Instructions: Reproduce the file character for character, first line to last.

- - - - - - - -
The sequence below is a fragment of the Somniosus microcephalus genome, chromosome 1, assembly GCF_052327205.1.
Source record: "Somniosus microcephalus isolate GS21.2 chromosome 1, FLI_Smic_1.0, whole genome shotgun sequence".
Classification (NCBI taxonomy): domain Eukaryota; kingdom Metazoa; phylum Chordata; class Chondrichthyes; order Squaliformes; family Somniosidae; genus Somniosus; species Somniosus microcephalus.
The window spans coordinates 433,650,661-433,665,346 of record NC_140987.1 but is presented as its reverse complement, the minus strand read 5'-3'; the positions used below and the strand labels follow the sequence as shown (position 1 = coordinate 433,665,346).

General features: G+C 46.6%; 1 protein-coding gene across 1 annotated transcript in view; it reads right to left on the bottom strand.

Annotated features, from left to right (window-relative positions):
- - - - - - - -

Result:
The sequence below is a fragment of the Somniosus microcephalus genome, chromosome 1, assembly GCF_052327205.1.
Source record: "Somniosus microcephalus isolate GS21.2 chromosome 1, FLI_Smic_1.0, whole genome shotgun sequence".
Classification (NCBI taxonomy): domain Eukaryota; kingdom Metazoa; phylum Chordata; class Chondrichthyes; order Squaliformes; family Somniosidae; genus Somniosus; species Somniosus microcephalus.
The window spans coordinates 433,650,661-433,665,346 of record NC_140987.1 but is presented as its reverse complement, the minus strand read 5'-3'; the positions used below and the strand labels follow the sequence as shown (position 1 = coordinate 433,665,346).

General features: G+C 46.6%; 1 protein-coding gene across 1 annotated transcript in view; it reads right to left on the bottom strand.

Annotated features, from left to right (window-relative positions):